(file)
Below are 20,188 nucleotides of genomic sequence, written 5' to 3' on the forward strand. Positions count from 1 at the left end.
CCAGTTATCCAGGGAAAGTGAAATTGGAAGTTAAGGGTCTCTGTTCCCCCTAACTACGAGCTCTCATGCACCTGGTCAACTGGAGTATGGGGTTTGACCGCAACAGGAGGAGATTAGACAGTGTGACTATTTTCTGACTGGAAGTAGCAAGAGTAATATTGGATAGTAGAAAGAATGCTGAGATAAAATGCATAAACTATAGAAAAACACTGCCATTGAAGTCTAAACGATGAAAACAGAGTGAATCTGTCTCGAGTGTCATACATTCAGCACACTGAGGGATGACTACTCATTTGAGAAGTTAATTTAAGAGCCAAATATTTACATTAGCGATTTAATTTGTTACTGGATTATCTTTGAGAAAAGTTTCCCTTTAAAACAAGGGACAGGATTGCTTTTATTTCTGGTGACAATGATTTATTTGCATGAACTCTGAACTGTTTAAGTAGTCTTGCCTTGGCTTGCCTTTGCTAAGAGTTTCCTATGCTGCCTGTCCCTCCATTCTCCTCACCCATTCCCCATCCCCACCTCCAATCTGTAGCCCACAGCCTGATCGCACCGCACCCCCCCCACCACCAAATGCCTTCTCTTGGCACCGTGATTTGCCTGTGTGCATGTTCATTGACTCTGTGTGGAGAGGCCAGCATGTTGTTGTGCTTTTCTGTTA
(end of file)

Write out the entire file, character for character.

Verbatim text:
Below are 20,188 nucleotides of genomic sequence, written 5' to 3' on the forward strand. Positions count from 1 at the left end.
CCAGTTATCCAGGGAAAGTGAAATTGGAAGTTAAGGGTCTCTGTTCCCCCTAACTACGAGCTCTCATGCACCTGGTCAACTGGAGTATGGGGTTTGACCGCAACAGGAGGAGATTAGACAGTGTGACTATTTTCTGACTGGAAGTAGCAAGAGTAATATTGGATAGTAGAAAGAATGCTGAGATAAAATGCATAAACTATAGAAAAACACTGCCATTGAAGTCTAAACGATGAAAACAGAGTGAATCTGTCTCGAGTGTCATACATTCAGCACACTGAGGGATGACTACTCATTTGAGAAGTTAATTTAAGAGCCAAATATTTACATTAGCGATTTAATTTGTTACTGGATTATCTTTGAGAAAAGTTTCCCTTTAAAACAAGGGACAGGATTGCTTTTATTTCTGGTGACAATGATTTATTTGCATGAACTCTGAACTGTTTAAGTAGTCTTGCCTTGGCTTGCCTTTGCTAAGAGTTTCCTATGCTGCCTGTCCCTCCATTCTCCTCACCCATTCCCCATCCCCACCTCCAATCTGTAGCCCACAGCCTGATCGCACCGCACCCCCCCCACCACCAAATGCCTTCTCTTGGCACCGTGATTTGCCTGTGTGCATGTTCATTGACTCTGTGTGGAGAGGCCAGCATGTTGTTGTGCTTTTCTGTTA